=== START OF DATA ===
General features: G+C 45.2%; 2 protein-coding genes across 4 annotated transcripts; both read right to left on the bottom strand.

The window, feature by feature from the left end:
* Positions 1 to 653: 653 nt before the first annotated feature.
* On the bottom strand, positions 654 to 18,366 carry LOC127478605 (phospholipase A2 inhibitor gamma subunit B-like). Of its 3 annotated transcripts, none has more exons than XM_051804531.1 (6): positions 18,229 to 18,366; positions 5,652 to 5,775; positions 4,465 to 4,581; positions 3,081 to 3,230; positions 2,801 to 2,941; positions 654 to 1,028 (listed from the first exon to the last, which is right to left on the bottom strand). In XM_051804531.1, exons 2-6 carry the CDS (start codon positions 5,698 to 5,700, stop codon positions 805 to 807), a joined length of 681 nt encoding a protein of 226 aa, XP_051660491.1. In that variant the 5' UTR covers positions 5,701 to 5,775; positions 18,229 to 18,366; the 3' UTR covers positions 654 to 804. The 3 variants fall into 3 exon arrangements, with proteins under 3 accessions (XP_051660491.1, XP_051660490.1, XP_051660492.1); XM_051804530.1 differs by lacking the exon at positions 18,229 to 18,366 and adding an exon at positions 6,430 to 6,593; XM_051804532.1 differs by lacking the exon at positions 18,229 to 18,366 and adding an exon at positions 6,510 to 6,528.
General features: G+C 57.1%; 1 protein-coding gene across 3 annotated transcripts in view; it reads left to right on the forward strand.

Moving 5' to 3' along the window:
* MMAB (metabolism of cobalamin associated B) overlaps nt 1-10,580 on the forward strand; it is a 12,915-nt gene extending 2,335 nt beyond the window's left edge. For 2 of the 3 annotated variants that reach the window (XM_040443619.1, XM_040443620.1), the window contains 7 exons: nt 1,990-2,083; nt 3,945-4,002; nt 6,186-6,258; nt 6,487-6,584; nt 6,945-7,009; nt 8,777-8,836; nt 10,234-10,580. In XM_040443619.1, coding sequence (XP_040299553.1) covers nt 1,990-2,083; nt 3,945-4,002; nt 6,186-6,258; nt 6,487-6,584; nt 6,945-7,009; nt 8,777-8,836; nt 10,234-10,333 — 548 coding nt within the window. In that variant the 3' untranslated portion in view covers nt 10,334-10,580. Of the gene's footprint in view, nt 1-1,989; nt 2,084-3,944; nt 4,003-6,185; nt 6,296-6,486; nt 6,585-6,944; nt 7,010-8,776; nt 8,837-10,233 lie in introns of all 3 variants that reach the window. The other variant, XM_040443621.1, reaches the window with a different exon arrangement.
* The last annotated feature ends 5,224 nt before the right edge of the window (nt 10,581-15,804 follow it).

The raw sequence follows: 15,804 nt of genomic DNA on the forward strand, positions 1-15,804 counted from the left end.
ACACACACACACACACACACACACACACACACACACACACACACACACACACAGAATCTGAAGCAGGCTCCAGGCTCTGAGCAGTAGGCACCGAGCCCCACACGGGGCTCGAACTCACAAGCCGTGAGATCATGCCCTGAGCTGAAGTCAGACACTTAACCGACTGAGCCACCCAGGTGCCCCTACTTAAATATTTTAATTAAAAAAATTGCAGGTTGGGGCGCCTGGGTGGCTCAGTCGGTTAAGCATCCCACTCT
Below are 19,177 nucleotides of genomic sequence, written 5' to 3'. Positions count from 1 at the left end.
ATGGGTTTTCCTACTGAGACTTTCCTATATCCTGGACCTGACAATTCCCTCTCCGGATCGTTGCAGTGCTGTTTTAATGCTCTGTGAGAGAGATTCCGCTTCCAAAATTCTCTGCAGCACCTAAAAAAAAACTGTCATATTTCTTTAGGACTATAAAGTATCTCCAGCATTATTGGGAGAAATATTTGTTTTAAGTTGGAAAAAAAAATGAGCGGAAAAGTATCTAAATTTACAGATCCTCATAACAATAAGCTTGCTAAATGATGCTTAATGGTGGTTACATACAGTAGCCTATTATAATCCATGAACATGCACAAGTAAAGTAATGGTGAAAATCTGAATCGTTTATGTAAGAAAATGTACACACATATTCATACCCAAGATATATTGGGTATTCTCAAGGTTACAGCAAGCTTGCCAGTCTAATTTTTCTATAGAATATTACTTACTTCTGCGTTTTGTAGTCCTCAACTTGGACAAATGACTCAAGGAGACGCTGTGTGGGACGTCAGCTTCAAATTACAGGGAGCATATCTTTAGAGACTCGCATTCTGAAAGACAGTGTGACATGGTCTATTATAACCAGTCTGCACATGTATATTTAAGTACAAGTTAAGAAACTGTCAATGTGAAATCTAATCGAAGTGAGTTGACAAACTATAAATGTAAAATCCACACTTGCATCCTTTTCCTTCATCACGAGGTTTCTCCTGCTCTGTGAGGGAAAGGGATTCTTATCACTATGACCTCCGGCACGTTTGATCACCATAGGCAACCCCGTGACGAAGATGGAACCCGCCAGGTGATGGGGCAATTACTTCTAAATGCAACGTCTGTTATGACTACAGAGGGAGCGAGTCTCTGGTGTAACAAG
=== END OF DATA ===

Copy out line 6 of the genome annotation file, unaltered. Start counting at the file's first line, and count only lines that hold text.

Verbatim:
Moving 5' to 3' along the window: